Meat mar­ket

An­thony Puharich and Colin Fass­nidge dis­cuss a con­tentious cut of meat and ar­gue that we should eat more of it. The se­cret to mak­ing this ragu a date-night win­ner? Read on for the big re-veal…

delicious - - CONTENTS -

This month’s meal is the veal deal.

C: Ir­ish Ital­ian Stal­lion. Ital­ian and Ir­ish both be­gin with an ‘I’. A: Right. This is where we’re go­ing to­day. C: We’re go­ing with veal! Veal ragu. A: Sounds good. You can use any part of the veal shoul­der for this, too.

C: Veg­eta­bles, bar­ley, lots of rose­mary, a good splash of white wine, chicken stock, and you bring it to the boil, then re­duce the heat and leave it to cook for a few hours. In Ire­land it’s called an Ir­ish stew.

A: Yeah. It’s a cheap but very com­fort­ing dish. I am pro this.

C: Veal isn’t peas­ant though. Veal is Vic­tor Churchill; a Padding­ton dish. We’ll call this the Padding­ton Peas­ant’s dish.

A: Is your per­cep­tion of buy­ing veal that it’s ex­pen­sive?

C: Yes, it’s the qual­ity that has in­creased the price of it.

A: I am very pas­sion­ate about this be­cause veal is a by-prod­uct of the dairy in­dus­try. The rea­son we don’t eat enough veal is be­cause of the stigma that has al­ways been around it and the way it’s farmed.

C: Yes, they usu­ally kill the male calves don’t they? And we’re us­ing rosé veal here, not white veal.

A: Yes, so we sal­vage the calves from the dairy in­dus­try. We put them into a feed­ing pro­gram, and even­tu­ally pro­duce this rosé veal. Del­i­cate, soft, ten­der. Beau­ti­ful veal. And there’s so much pres­sure and de­pen­dence on beef and lamb in this coun­try that we have to in­tro­duce an­other pro­tein in or­der to get peo­ple to be more sus­tain­able. We need an equi­lib­rium. The stigma comes from how veal used to be pro­duced, but that’s not how we’re do­ing it. I love what you’re do­ing here, be­cause you’re bring­ing in a new way of cook­ing it.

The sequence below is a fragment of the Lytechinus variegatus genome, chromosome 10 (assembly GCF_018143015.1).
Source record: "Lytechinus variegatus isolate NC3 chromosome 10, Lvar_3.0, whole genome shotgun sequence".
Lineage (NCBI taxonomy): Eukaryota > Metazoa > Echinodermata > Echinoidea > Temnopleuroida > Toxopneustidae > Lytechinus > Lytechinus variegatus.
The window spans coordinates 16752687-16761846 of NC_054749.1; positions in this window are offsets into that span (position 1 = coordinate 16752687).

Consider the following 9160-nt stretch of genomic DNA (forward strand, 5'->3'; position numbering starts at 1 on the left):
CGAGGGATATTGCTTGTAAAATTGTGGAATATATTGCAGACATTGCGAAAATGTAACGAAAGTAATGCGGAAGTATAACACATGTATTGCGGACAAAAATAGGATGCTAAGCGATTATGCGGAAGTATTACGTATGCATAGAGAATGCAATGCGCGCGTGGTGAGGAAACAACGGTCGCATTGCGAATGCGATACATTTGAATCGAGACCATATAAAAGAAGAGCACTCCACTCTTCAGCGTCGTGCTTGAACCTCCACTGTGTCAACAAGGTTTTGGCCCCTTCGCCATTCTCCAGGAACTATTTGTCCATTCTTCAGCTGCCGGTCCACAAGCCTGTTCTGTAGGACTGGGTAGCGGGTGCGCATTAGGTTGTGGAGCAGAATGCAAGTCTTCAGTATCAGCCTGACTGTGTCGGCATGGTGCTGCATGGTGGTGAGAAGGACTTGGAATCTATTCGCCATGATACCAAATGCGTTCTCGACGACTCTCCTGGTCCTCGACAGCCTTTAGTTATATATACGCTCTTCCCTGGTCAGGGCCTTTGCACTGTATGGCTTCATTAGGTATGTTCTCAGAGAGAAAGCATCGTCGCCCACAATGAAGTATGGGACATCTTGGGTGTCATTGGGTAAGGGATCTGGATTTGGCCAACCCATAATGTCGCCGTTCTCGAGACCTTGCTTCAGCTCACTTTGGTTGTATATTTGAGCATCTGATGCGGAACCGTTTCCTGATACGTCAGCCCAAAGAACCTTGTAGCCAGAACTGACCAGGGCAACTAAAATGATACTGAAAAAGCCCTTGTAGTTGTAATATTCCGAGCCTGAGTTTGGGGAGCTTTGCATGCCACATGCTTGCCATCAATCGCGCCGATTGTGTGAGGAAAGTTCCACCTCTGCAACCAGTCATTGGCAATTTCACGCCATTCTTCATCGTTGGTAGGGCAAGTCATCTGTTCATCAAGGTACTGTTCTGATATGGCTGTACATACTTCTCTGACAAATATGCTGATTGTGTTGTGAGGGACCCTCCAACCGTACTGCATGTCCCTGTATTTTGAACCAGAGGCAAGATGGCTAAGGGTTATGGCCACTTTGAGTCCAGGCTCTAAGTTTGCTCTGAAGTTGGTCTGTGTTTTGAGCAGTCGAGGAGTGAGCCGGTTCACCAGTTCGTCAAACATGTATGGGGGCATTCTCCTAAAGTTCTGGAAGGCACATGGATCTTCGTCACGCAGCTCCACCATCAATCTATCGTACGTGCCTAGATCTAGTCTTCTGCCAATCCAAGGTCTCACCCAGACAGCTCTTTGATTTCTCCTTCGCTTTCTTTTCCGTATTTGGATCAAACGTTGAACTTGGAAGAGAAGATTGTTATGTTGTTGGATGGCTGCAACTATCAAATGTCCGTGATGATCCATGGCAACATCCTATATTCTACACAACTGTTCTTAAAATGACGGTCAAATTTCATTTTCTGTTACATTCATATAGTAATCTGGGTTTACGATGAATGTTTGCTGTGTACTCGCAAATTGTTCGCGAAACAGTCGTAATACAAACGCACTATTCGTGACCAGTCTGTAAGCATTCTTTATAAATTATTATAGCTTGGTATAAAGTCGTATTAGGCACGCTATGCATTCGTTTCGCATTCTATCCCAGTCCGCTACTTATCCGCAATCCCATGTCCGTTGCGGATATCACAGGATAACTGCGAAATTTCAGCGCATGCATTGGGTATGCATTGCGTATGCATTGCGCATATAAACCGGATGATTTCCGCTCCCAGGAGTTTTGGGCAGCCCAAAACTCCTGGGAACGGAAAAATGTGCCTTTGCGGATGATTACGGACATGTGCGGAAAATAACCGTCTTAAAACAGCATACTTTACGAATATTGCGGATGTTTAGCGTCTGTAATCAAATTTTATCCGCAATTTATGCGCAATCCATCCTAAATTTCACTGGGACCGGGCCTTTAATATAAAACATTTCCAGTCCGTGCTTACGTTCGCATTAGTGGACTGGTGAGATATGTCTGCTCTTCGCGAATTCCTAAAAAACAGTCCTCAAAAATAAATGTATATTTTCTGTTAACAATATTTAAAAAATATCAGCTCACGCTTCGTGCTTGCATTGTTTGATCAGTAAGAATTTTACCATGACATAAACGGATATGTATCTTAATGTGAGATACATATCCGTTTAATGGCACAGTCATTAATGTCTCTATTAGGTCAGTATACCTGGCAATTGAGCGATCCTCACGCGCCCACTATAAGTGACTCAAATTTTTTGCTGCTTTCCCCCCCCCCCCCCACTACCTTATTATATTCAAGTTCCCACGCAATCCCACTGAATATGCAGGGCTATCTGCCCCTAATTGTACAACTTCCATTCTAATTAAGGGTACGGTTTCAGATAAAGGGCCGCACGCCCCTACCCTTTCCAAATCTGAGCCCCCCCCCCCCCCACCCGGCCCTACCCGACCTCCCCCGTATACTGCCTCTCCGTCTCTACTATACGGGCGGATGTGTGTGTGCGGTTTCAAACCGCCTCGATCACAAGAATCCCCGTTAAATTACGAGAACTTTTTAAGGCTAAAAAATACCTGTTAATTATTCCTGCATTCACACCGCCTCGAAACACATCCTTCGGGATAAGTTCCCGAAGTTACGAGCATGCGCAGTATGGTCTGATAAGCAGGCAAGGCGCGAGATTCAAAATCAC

C: Yeah, peo­ple just think of veal schnitzel. This would be great cook­ing for date night. The man can just put all the in­gre­di­ents in the pot – sim­mer it, thicken it, then sea­son and serve it. A: Any id­iot can cook this? C: Any man can cook this. You might not have the Ital­ian ac­cent, but you have the tricks in the kitchen! We’re not rein­vent­ing the veal here. Get it? A: Yes. C: It’s the Sophia Loren of cook­ing. It’s got pas­sion, it’s got flavour, and it’s un­der­stated.

A: Who doesn’t like Sophia Loren!


1kg bone­less veal shoul­der

(sub­sti­tute veal chuck), quar­tered 1 bunch baby (Dutch) car­rots,

trimmed 6 es­chalots, peeled, halved 2 rose­mary sprigs, plus ex­tra

2 tsp finely chopped picked leaves 6 gar­lic cloves, bruised

1/ 2 cup (125ml) white wine 8 cups (2L) chicken stock 1 parme­san rind (op­tional) 1 cup (200g) pearl bar­ley 15g un­salted but­ter, soft­ened 1 tbs plain flour

1/4 cup (60ml) ex­tra vir­gin olive oil 200g fresh bread­crumbs Finely grated parme­san and chopped

flat-leaf pars­ley leaves, to serve

Com­bine veal, car­rot, es­chalot, rose­mary sprigs, gar­lic, wine, stock and parme­san rind, if us­ing, in a large flame­proof casse­role with a fit­ted lid. Place over high heat and bring to the boil. Re­duce heat to low, cover and cook at a gen­tle sim­mer, stir­ring ev­ery hour, for 2 hours 30 min­utes or un­til veal is very ten­der.

Mean­while, cook pearl bar­ley ac­cord­ing to packet in­struc­tions, drain, then set aside.

Trans­fer veal to a chop­ping board, coarsely shred with 2 forks and set aside. Dis­card parme­san rind and rose­mary stalks from the ragu. In­crease heat to medium-high and bring to a sim­mer. Com­bine but­ter and flour in a bowl and, piece by piece, grad­u­ally stir through ragu. Cook, stir­ring oc­ca­sion­ally, for 15 min­utes or un­til thick­ened slightly.

To make the rose­mary bread­crumbs, heat oil in a large fry­pan over medium-high heat. Add ex­tra chopped rose­mary and bread­crumbs, and cook, stir­ring con­stantly, for 5 min­utes or un­til golden. Re­move from pan and drain on pa­per towel.

Di­vide bar­ley and ragu among serv­ing bowls and scat­ter with rose­mary bread­crumbs, parme­san and pars­ley to serve.


While it’s a meat that at­tracts some con­tro­versy, veal pro­duc­tion, es­pe­cially in Aus­tralia, is very much on the ‘high wel­fare’ side. Strict guide­lines state calves must be reared in open pens and fed a mix­ture of milk and grains or grass. The re­sult is meat with a more pink­ish colour (as op­posed to the com­mon ‘white veal’) called rosé veal. Slow-cooked, braised, roasted or pan­fried, veal de­liv­ers a tasty, ten­der re­sult.

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